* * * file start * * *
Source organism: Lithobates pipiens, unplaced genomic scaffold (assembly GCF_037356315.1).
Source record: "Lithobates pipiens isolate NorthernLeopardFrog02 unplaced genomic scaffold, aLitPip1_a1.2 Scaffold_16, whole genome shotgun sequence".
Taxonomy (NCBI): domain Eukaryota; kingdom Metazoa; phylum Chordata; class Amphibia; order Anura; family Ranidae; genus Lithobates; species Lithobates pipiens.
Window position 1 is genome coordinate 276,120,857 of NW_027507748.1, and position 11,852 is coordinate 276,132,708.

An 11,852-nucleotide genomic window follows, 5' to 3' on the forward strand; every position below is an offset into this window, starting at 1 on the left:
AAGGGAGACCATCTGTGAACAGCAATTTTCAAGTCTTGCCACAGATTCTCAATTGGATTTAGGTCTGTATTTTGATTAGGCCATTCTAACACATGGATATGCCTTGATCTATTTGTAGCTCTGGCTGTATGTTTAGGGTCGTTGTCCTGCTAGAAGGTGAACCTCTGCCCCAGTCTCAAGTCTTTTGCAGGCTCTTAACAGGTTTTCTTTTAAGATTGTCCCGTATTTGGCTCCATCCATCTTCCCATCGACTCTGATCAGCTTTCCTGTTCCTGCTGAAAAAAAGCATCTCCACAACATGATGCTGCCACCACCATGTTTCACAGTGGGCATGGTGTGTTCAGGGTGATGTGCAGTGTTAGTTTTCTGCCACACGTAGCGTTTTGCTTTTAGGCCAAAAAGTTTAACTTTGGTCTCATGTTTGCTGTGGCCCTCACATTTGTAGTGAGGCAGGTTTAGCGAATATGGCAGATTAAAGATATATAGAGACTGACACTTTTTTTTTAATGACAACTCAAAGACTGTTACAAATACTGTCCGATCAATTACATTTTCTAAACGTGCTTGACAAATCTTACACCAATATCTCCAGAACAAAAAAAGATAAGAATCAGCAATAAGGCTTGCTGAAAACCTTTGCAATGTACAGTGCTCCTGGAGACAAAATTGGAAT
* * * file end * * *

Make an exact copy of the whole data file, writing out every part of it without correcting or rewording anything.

Source organism: Lithobates pipiens, unplaced genomic scaffold (assembly GCF_037356315.1).
Source record: "Lithobates pipiens isolate NorthernLeopardFrog02 unplaced genomic scaffold, aLitPip1_a1.2 Scaffold_16, whole genome shotgun sequence".
Taxonomy (NCBI): domain Eukaryota; kingdom Metazoa; phylum Chordata; class Amphibia; order Anura; family Ranidae; genus Lithobates; species Lithobates pipiens.
Window position 1 is genome coordinate 276,120,857 of NW_027507748.1, and position 11,852 is coordinate 276,132,708.

An 11,852-nucleotide genomic window follows, 5' to 3' on the forward strand; every position below is an offset into this window, starting at 1 on the left:
AAGGGAGACCATCTGTGAACAGCAATTTTCAAGTCTTGCCACAGATTCTCAATTGGATTTAGGTCTGTATTTTGATTAGGCCATTCTAACACATGGATATGCCTTGATCTATTTGTAGCTCTGGCTGTATGTTTAGGGTCGTTGTCCTGCTAGAAGGTGAACCTCTGCCCCAGTCTCAAGTCTTTTGCAGGCTCTTAACAGGTTTTCTTTTAAGATTGTCCCGTATTTGGCTCCATCCATCTTCCCATCGACTCTGATCAGCTTTCCTGTTCCTGCTGAAAAAAAGCATCTCCACAACATGATGCTGCCACCACCATGTTTCACAGTGGGCATGGTGTGTTCAGGGTGATGTGCAGTGTTAGTTTTCTGCCACACGTAGCGTTTTGCTTTTAGGCCAAAAAGTTTAACTTTGGTCTCATGTTTGCTGTGGCCCTCACATTTGTAGTGAGGCAGGTTTAGCGAATATGGCAGATTAAAGATATATAGAGACTGACACTTTTTTTTTAATGACAACTCAAAGACTGTTACAAATACTGTCCGATCAATTACATTTTCTAAACGTGCTTGACAAATCTTACACCAATATCTCCAGAACAAAAAAAGATAAGAATCAGCAATAAGGCTTGCTGAAAACCTTTGCAATGTACAGTGCTCCTGGAGACAAAATTGGAAT